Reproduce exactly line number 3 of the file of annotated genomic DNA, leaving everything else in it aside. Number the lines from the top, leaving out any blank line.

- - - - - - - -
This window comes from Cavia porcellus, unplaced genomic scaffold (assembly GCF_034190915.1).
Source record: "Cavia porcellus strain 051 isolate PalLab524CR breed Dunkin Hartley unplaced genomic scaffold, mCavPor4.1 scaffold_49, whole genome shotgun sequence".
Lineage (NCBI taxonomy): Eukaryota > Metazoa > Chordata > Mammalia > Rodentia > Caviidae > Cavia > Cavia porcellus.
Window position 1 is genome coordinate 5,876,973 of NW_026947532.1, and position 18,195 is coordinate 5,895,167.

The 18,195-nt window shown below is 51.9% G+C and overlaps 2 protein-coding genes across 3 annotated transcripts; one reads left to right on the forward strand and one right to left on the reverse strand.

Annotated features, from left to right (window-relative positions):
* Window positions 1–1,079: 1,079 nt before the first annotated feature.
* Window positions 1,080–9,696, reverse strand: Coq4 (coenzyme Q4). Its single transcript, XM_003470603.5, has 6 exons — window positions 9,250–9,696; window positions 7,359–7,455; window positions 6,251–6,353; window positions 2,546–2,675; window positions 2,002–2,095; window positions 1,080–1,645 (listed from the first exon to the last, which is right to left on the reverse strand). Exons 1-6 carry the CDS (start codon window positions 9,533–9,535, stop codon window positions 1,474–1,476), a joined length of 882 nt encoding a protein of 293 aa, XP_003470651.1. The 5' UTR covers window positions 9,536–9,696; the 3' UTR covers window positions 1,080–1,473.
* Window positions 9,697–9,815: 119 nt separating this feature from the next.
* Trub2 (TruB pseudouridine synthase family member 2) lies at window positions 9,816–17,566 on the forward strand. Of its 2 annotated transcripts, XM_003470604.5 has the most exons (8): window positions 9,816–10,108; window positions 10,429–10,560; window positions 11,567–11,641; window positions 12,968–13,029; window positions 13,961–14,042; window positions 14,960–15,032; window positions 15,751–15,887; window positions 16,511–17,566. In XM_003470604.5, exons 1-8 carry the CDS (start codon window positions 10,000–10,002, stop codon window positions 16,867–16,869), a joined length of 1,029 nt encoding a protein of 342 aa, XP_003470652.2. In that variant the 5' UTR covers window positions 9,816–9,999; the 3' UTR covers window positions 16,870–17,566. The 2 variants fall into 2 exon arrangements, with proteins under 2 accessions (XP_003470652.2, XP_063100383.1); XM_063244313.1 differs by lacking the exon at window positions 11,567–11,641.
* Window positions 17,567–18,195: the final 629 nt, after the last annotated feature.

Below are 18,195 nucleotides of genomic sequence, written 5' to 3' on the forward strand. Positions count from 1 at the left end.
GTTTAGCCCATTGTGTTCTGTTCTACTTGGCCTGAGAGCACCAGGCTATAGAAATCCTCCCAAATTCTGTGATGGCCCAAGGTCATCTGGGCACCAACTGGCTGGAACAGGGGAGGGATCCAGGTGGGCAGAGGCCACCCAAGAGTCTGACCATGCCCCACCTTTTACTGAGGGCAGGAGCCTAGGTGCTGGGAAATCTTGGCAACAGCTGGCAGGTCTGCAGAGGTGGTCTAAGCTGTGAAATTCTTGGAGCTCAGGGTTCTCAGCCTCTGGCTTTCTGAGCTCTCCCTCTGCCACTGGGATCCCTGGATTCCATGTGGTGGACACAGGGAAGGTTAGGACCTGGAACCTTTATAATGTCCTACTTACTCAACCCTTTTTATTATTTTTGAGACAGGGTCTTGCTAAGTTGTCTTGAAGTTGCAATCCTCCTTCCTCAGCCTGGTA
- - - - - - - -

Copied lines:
Lineage (NCBI taxonomy): Eukaryota > Metazoa > Chordata > Mammalia > Rodentia > Caviidae > Cavia > Cavia porcellus.